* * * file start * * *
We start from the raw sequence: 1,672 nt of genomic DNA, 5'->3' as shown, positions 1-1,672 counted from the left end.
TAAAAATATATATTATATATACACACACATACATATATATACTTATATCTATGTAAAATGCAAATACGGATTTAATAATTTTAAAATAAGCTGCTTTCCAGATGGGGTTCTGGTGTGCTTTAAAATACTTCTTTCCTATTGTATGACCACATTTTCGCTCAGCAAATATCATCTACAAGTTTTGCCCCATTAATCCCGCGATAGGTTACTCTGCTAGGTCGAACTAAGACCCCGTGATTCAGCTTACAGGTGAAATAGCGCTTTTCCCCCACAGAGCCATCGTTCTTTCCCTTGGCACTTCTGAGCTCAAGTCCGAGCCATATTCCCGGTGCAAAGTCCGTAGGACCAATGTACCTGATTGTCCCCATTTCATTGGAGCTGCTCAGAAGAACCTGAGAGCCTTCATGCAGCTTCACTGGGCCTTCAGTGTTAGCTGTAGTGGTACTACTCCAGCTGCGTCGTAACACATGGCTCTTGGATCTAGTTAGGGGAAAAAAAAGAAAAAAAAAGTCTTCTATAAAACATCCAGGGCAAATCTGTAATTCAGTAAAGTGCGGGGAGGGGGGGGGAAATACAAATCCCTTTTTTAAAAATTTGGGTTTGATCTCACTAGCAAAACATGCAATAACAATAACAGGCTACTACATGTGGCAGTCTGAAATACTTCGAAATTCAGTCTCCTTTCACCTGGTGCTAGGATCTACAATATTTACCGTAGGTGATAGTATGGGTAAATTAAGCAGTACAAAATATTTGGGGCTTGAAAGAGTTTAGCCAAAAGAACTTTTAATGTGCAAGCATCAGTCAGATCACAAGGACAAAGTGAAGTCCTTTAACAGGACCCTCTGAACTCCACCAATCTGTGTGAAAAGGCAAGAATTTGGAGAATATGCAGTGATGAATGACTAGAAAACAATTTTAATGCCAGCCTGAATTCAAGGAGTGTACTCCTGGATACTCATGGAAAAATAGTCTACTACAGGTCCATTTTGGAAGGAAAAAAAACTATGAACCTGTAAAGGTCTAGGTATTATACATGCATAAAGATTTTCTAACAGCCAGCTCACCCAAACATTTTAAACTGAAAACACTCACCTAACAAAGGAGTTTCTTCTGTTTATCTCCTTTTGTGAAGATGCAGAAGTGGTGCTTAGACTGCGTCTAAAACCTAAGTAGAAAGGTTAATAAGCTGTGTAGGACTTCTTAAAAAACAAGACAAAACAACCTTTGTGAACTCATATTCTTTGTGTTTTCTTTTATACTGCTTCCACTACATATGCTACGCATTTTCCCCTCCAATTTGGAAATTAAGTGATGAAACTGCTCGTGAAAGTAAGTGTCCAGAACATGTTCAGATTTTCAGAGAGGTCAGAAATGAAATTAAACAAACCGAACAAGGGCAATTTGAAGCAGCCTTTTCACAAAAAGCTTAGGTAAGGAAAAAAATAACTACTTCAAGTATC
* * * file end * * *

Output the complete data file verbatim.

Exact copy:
We start from the raw sequence: 1,672 nt of genomic DNA, 5'->3' as shown, positions 1-1,672 counted from the left end.
TAAAAATATATATTATATATACACACACATACATATATATACTTATATCTATGTAAAATGCAAATACGGATTTAATAATTTTAAAATAAGCTGCTTTCCAGATGGGGTTCTGGTGTGCTTTAAAATACTTCTTTCCTATTGTATGACCACATTTTCGCTCAGCAAATATCATCTACAAGTTTTGCCCCATTAATCCCGCGATAGGTTACTCTGCTAGGTCGAACTAAGACCCCGTGATTCAGCTTACAGGTGAAATAGCGCTTTTCCCCCACAGAGCCATCGTTCTTTCCCTTGGCACTTCTGAGCTCAAGTCCGAGCCATATTCCCGGTGCAAAGTCCGTAGGACCAATGTACCTGATTGTCCCCATTTCATTGGAGCTGCTCAGAAGAACCTGAGAGCCTTCATGCAGCTTCACTGGGCCTTCAGTGTTAGCTGTAGTGGTACTACTCCAGCTGCGTCGTAACACATGGCTCTTGGATCTAGTTAGGGGAAAAAAAAGAAAAAAAAAGTCTTCTATAAAACATCCAGGGCAAATCTGTAATTCAGTAAAGTGCGGGGAGGGGGGGGGAAATACAAATCCCTTTTTTAAAAATTTGGGTTTGATCTCACTAGCAAAACATGCAATAACAATAACAGGCTACTACATGTGGCAGTCTGAAATACTTCGAAATTCAGTCTCCTTTCACCTGGTGCTAGGATCTACAATATTTACCGTAGGTGATAGTATGGGTAAATTAAGCAGTACAAAATATTTGGGGCTTGAAAGAGTTTAGCCAAAAGAACTTTTAATGTGCAAGCATCAGTCAGATCACAAGGACAAAGTGAAGTCCTTTAACAGGACCCTCTGAACTCCACCAATCTGTGTGAAAAGGCAAGAATTTGGAGAATATGCAGTGATGAATGACTAGAAAACAATTTTAATGCCAGCCTGAATTCAAGGAGTGTACTCCTGGATACTCATGGAAAAATAGTCTACTACAGGTCCATTTTGGAAGGAAAAAAAACTATGAACCTGTAAAGGTCTAGGTATTATACATGCATAAAGATTTTCTAACAGCCAGCTCACCCAAACATTTTAAACTGAAAACACTCACCTAACAAAGGAGTTTCTTCTGTTTATCTCCTTTTGTGAAGATGCAGAAGTGGTGCTTAGACTGCGTCTAAAACCTAAGTAGAAAGGTTAATAAGCTGTGTAGGACTTCTTAAAAAACAAGACAAAACAACCTTTGTGAACTCATATTCTTTGTGTTTTCTTTTATACTGCTTCCACTACATATGCTACGCATTTTCCCCTCCAATTTGGAAATTAAGTGATGAAACTGCTCGTGAAAGTAAGTGTCCAGAACATGTTCAGATTTTCAGAGAGGTCAGAAATGAAATTAAACAAACCGAACAAGGGCAATTTGAAGCAGCCTTTTCACAAAAAGCTTAGGTAAGGAAAAAAATAACTACTTCAAGTATC